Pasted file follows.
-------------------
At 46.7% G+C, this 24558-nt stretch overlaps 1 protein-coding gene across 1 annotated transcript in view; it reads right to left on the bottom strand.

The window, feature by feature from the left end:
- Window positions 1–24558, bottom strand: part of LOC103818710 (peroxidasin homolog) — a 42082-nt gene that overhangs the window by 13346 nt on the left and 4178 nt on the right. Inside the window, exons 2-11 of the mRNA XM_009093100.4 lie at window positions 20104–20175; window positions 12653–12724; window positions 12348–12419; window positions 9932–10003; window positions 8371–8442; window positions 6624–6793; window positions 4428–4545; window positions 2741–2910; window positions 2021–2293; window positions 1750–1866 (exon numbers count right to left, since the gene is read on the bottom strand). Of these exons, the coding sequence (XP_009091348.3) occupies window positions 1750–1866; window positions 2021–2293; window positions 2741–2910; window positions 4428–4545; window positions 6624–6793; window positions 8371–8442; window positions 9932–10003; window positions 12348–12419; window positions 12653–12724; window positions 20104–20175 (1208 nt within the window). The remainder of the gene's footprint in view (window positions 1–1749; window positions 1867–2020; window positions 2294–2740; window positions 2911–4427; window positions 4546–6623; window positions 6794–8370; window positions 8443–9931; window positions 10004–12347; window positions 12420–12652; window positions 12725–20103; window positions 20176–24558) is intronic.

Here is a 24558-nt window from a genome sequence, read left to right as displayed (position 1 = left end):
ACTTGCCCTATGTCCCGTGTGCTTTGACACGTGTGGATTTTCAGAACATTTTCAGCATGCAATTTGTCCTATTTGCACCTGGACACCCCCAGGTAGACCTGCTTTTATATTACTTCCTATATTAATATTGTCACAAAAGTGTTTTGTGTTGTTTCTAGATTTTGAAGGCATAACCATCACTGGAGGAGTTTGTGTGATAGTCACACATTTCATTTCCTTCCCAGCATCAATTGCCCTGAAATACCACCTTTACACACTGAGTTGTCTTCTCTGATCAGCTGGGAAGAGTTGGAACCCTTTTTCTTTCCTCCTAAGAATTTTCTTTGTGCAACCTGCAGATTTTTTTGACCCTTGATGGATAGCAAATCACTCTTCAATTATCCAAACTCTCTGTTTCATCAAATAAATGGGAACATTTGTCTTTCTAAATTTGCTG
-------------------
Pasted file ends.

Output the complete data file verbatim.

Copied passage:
At 46.7% G+C, this 24558-nt stretch overlaps 1 protein-coding gene across 1 annotated transcript in view; it reads right to left on the bottom strand.

The window, feature by feature from the left end:
- Window positions 1–24558, bottom strand: part of LOC103818710 (peroxidasin homolog) — a 42082-nt gene that overhangs the window by 13346 nt on the left and 4178 nt on the right. Inside the window, exons 2-11 of the mRNA XM_009093100.4 lie at window positions 20104–20175; window positions 12653–12724; window positions 12348–12419; window positions 9932–10003; window positions 8371–8442; window positions 6624–6793; window positions 4428–4545; window positions 2741–2910; window positions 2021–2293; window positions 1750–1866 (exon numbers count right to left, since the gene is read on the bottom strand). Of these exons, the coding sequence (XP_009091348.3) occupies window positions 1750–1866; window positions 2021–2293; window positions 2741–2910; window positions 4428–4545; window positions 6624–6793; window positions 8371–8442; window positions 9932–10003; window positions 12348–12419; window positions 12653–12724; window positions 20104–20175 (1208 nt within the window). The remainder of the gene's footprint in view (window positions 1–1749; window positions 1867–2020; window positions 2294–2740; window positions 2911–4427; window positions 4546–6623; window positions 6794–8370; window positions 8443–9931; window positions 10004–12347; window positions 12420–12652; window positions 12725–20103; window positions 20176–24558) is intronic.

Here is a 24558-nt window from a genome sequence, read left to right as displayed (position 1 = left end):
ACTTGCCCTATGTCCCGTGTGCTTTGACACGTGTGGATTTTCAGAACATTTTCAGCATGCAATTTGTCCTATTTGCACCTGGACACCCCCAGGTAGACCTGCTTTTATATTACTTCCTATATTAATATTGTCACAAAAGTGTTTTGTGTTGTTTCTAGATTTTGAAGGCATAACCATCACTGGAGGAGTTTGTGTGATAGTCACACATTTCATTTCCTTCCCAGCATCAATTGCCCTGAAATACCACCTTTACACACTGAGTTGTCTTCTCTGATCAGCTGGGAAGAGTTGGAACCCTTTTTCTTTCCTCCTAAGAATTTTCTTTGTGCAACCTGCAGATTTTTTTGACCCTTGATGGATAGCAAATCACTCTTCAATTATCCAAACTCTCTGTTTCATCAAATAAATGGGAACATTTGTCTTTCTAAATTTGCTG